The Austin Chronicle


Rated R, 111 min. Directed by Lawrence Kasdan. Starring Pruitt Taylor Vince, Alfre Woodard, David Paymer, Mary Mcdonnell, Jason Lee, Loren Dean, Hope Davis, Ted Danson, Jane Adams.

REVIEWED By Marc Savlov, Fri., Sept. 24, 1999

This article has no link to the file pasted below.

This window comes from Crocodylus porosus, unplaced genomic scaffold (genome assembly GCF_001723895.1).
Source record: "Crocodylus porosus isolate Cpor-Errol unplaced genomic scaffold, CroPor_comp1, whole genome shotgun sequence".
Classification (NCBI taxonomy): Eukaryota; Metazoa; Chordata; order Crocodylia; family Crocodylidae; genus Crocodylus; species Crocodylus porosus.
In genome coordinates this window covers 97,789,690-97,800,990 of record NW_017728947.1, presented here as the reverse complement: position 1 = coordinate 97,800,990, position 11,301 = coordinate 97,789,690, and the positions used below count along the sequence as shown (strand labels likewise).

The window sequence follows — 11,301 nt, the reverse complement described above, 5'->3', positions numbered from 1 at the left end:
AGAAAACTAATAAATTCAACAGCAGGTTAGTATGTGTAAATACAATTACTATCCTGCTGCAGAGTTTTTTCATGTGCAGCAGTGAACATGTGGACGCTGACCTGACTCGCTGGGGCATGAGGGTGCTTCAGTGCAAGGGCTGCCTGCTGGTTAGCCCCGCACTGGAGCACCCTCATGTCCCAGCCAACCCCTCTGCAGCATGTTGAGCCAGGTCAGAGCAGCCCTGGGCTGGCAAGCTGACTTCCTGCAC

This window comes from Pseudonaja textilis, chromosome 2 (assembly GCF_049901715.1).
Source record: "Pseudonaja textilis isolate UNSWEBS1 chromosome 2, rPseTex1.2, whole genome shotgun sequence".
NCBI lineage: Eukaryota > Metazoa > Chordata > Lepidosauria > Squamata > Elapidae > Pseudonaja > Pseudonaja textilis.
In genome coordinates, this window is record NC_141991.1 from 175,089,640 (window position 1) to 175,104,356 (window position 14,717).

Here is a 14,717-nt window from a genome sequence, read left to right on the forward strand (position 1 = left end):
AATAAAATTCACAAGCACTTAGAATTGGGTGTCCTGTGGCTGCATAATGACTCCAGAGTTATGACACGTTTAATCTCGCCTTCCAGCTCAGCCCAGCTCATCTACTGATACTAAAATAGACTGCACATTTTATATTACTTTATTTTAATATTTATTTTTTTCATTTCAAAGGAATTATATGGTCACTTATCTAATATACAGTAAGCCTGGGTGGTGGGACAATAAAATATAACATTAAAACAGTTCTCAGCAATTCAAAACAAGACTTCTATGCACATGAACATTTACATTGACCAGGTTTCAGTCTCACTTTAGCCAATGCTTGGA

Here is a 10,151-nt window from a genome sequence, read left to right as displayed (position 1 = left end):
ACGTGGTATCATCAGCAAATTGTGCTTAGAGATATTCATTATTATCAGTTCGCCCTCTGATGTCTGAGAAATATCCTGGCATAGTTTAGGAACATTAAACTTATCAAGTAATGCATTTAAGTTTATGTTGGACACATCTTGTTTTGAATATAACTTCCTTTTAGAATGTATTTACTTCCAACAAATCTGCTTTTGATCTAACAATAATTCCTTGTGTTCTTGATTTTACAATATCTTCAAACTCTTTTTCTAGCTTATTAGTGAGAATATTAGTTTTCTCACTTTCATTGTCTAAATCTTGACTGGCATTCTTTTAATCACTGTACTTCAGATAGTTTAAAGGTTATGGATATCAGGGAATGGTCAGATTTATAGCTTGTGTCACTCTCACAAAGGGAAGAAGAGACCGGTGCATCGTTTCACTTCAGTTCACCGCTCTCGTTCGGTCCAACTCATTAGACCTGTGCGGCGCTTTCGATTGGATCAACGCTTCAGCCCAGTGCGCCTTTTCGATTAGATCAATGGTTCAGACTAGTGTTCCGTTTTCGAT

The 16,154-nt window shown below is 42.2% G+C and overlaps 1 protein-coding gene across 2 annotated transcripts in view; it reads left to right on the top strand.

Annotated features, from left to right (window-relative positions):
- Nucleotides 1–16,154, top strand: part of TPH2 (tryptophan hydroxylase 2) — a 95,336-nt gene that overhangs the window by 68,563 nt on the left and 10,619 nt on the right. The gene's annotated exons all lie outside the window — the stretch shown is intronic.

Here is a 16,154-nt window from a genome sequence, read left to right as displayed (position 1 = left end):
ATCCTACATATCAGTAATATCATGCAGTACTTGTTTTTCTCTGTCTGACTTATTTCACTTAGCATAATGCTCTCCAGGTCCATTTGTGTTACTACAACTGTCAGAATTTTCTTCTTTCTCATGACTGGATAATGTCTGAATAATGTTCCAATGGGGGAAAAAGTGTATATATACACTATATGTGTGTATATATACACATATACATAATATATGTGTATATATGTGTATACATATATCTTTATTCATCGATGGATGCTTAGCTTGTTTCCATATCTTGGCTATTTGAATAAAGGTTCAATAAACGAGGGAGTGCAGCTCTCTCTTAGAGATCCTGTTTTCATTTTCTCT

Lawrence Kasdan has always done his best work with large, ensemble comedies, and Mumford is no exception. It's an oddball film, full of eccentric characters and situations that harken back to such earlier group pieces as The Big Chill and Grand Canyon. But Mumford is stranger still, and though it tries like the dickens to exceed your expectations, it nevertheless seems as though its reach is always exceeding its grasp. It never quite gels, and although it's a purely fictional construct (this could never happen in real life, which is where Kasdan sets things, more or less), it seems like a hastily constructed one. Dean (Say Anything, Enemy of the State) plays Doc Mumford, a peaceable, self-effacing psychologist, who has recently arrived in the township oddly bearing his name. One by one, we're introduced to his patients: Sofie Crisp (Davis), a young, lonely woman suffering under the yoke of her tyrannical mother and dealing with a mysterious illness akin to Epstein-Barr syndrome; Althea Brockett (McDonnell), a compulsive catalog shopper compelled to buy two of everything until her home and her family are engulfed in a tsunami of Hammacher-Schlemmer knick-knacks; Skip Skipperton (Lee), the youthful CEO of Panda Modems (the town's chief employer), who is alienated by his own power and merely wants someone to play a leisurely game of catch with him; and Henry Follet (Vince), the town's overweight, balding druggist whose self-esteem is so low that the Forties-era sexual fantasies he entertains contain a strapping mental stand-in for himself. These and others make up Kasdan's cast of characters, and he takes his time in developing them, using Doc Mumford as a means of drawing them out and into the light of reality, such as it is. But there's more here than meets the eye, of course. Mumford may be a town of secrets roiling just beneath the surface, serio-comical though they may be, but it's the Doc who carries the largest mystery of all, one that is soon enough revealed to hyper-naïf Skip. Indeed, Doc Mumford, for a psychologist, has an odd habit of revealing supposedly confidential patient information to anyone who asks. Not a very professional way to conduct oneself, and it soon draws the attention of the town's two other mental health workers, Paymer's Dr. Delbanco and Adams' Dr. Sheeler, who rightfully sense something amiss. Although the Mumford cast is uniformly solid (especially Davis and the cipher-like Dean), it doesn't hold up in the end run, partly because Doc Mumford's core backstory arrives so wildly out of the blue and strikes you as equally improbable, and partly because Kasdan spreads himself a bit thin amongst the nine major characters he's working with. It's not as terrible as, say, 1990's I Love You to Death, but it's also not Kasdan firing on all cylinders.

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